Before and After the Cinematic Turn: Passages de l’image, 1990
Erika Balsom, King's College London
April 30, 2019 · 4:30 pm—6:00 pm EDT · 010 East Pyne
Thinking Cinema Series
In the past thirty years, the moving image has undergone an immense transformation in status, migrating from the fringes of contemporary art to occupy a central position within it, filling museums around the world. Why did this shift occur, and how did it entail a rethinking of cinema, art, and the relationships between them? The answer to this question cannot be found by examining artistic practices alone; rather, a history of exhibitions is needed, one that does more than enshrine the curator as author.
This talk will take up this task by returning to the landmark 1990 exhibition “Passages de l’image.” Curated by Raymond Bellour, Catherine David, and Christine van Assche, it marked the first time the Centre Pompidou devoted an exhibition entirely to mechanically and electronically reproducible images. Drawing on archival research, this presentation will explore how “Passages” marks a key turning point in both the exhibition of moving images in the gallery and the reconfiguration of the relationship between art and cinema that has taken place in the last 30 years, delineating a field of inquiry that would be taken up internationally throughout the 1990s.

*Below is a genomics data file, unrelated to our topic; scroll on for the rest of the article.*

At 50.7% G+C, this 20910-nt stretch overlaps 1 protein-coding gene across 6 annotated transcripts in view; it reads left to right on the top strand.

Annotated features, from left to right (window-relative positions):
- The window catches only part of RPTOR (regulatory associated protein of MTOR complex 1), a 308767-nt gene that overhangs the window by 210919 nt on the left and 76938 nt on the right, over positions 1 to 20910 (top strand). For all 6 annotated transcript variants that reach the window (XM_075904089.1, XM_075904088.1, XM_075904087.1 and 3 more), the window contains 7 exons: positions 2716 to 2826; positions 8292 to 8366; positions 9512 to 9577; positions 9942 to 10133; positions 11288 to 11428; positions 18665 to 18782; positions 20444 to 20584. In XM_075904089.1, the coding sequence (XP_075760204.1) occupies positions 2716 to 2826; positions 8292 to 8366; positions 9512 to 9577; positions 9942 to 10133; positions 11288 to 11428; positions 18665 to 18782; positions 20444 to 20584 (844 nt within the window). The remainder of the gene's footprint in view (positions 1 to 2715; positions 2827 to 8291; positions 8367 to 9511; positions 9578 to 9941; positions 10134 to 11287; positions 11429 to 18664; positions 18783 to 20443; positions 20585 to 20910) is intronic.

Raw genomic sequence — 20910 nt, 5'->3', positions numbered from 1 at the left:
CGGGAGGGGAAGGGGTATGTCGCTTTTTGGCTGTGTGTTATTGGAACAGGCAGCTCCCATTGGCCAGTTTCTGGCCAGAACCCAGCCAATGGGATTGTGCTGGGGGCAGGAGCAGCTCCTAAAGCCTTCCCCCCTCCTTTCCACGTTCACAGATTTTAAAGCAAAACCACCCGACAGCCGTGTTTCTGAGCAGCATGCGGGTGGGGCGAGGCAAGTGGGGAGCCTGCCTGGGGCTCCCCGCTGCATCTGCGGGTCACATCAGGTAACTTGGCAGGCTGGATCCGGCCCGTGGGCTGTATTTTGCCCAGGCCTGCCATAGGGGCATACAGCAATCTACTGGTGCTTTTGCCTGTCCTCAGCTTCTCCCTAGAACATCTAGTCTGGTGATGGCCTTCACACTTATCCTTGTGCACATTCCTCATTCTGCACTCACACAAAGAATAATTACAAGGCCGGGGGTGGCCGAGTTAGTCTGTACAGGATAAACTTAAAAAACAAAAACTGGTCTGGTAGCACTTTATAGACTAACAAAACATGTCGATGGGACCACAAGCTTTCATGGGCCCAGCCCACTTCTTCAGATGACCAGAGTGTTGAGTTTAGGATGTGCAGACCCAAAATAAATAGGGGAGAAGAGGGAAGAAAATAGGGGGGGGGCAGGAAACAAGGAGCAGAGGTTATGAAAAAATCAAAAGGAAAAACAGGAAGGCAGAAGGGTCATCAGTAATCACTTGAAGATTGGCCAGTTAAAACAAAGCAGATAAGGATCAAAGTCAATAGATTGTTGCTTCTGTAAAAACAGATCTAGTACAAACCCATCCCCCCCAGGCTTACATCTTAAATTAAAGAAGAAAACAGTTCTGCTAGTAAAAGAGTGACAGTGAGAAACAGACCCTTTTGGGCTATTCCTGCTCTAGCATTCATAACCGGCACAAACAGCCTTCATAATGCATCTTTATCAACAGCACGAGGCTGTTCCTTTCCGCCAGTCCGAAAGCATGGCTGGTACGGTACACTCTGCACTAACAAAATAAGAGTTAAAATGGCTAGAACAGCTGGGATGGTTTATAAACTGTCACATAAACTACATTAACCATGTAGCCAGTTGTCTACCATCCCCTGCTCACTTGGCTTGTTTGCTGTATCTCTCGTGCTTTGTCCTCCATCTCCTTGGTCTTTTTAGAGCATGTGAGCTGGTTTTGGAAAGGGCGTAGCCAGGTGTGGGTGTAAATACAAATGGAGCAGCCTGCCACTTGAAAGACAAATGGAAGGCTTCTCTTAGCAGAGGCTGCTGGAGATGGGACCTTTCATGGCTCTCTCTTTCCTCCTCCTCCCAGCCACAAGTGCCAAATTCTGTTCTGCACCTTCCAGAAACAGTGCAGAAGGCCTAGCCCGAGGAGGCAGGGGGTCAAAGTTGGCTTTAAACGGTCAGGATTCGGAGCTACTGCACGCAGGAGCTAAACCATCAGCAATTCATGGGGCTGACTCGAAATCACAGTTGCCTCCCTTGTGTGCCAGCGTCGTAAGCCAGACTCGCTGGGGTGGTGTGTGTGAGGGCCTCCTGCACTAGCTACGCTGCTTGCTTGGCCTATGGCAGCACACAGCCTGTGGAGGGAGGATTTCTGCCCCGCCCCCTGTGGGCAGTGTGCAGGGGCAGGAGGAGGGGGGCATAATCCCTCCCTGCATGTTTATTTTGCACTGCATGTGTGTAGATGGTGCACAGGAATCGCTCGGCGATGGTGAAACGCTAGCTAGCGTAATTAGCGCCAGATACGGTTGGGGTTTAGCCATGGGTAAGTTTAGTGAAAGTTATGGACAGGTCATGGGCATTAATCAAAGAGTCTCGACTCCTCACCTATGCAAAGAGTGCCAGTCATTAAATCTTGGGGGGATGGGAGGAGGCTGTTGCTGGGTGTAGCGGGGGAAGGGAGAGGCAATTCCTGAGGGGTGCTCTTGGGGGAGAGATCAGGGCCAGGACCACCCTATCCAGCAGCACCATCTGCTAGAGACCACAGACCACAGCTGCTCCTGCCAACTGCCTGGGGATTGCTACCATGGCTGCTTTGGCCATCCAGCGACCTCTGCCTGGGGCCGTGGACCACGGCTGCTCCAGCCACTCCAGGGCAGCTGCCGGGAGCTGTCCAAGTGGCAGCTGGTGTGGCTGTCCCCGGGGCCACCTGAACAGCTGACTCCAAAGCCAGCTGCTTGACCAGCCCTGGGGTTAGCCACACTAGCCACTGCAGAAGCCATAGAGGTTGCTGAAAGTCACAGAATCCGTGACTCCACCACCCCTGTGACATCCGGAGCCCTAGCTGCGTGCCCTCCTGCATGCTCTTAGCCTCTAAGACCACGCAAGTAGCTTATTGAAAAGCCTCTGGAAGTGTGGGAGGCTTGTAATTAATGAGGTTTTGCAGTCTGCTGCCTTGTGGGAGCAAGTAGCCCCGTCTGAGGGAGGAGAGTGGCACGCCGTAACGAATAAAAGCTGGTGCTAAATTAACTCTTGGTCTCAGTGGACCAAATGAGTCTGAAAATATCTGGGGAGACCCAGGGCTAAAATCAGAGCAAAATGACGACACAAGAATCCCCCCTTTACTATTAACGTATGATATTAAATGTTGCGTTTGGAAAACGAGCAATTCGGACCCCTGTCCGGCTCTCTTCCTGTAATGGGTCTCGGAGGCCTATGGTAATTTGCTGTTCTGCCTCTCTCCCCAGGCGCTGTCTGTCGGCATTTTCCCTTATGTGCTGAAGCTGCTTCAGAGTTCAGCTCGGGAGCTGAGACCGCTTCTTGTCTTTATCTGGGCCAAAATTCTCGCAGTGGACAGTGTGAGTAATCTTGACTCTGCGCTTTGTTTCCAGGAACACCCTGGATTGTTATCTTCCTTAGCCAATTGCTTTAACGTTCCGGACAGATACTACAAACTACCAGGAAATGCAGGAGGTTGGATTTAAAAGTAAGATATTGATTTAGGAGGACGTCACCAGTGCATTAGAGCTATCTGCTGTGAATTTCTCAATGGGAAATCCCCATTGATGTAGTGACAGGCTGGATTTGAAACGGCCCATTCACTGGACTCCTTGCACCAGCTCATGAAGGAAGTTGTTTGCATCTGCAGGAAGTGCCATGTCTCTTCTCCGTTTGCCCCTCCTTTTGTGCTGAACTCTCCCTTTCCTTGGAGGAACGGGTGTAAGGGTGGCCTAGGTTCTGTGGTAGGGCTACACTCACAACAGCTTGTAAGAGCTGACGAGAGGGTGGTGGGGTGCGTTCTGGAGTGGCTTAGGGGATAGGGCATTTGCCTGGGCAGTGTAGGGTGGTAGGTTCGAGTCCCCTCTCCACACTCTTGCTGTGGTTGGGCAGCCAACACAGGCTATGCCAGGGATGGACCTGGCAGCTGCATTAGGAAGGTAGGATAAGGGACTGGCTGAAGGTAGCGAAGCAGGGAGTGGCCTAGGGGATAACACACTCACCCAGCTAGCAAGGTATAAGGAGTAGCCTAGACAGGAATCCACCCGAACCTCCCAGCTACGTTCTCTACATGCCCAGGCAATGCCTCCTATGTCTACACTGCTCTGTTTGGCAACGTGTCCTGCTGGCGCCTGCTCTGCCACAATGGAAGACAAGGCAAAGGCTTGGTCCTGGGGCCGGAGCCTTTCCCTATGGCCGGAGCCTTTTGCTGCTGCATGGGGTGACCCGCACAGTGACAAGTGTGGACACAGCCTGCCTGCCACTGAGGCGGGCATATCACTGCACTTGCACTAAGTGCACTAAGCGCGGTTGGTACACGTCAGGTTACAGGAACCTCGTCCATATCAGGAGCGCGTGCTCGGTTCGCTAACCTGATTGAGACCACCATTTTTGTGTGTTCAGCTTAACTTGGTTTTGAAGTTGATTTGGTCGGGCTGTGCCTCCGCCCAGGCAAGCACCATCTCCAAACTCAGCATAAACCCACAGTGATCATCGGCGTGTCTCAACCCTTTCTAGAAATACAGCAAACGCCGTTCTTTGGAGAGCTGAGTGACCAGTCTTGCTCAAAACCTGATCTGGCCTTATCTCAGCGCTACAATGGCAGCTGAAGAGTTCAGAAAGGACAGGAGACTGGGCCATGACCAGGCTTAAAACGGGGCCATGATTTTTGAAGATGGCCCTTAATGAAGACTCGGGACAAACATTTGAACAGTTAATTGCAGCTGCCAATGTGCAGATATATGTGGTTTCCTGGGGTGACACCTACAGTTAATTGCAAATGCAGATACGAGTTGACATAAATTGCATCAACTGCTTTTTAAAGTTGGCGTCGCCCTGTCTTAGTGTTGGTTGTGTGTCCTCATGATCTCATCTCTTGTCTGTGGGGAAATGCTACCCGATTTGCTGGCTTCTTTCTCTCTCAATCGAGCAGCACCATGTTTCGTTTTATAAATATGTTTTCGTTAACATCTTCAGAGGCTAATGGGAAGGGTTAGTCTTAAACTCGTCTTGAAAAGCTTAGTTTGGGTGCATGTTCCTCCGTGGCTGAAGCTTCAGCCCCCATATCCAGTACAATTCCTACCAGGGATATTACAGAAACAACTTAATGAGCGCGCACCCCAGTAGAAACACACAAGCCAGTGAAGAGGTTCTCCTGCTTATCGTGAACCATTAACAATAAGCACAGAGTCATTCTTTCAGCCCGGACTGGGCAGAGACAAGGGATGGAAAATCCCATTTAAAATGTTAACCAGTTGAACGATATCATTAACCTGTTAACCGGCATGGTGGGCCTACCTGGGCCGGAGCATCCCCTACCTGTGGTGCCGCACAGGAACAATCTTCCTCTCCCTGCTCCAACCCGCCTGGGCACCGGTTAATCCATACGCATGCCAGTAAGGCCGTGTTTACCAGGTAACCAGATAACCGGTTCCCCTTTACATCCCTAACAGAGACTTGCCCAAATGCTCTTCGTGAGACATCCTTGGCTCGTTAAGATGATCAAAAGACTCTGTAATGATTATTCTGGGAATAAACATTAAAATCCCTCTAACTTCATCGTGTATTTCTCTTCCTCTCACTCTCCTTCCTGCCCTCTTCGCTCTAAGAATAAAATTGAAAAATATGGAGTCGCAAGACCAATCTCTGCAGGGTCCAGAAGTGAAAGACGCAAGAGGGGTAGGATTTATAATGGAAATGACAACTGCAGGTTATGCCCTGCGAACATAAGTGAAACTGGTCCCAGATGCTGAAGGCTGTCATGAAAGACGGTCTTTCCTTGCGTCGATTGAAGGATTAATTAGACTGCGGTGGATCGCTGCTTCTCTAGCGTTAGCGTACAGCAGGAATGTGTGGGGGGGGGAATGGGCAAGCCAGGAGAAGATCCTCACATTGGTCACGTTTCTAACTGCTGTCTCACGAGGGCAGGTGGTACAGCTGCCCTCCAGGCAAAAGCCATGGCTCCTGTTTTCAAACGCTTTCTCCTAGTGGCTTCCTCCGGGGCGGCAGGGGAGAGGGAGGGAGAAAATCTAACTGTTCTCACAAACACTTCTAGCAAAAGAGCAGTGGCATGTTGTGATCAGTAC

Erika Balsom is a senior lecturer in Film Studies and Liberal Arts at King’s College London. She is the author of After Uniqueness: A History of Film and Video Art in Circulation (2017) and Exhibiting Cinema in Contemporary Art (2013), and the co-editor of Documentary Across Disciplines (2016). Her article, “Instant Failure: Polaroid’s Polavision, 1977–80” is the winner of the 2018 Katherine Singer Kovacs essay award from the Society of Cinema and Media Studies. She is a frequent contributor to Artforum and Sight and Sound, and in 2017 was the international curator in residence at the Govett-Brewster Art Gallery/Len Lye Centre, New Zealand, resulting in the 2018 screening program and publication An Oceanic Feeling: Cinema and the Sea.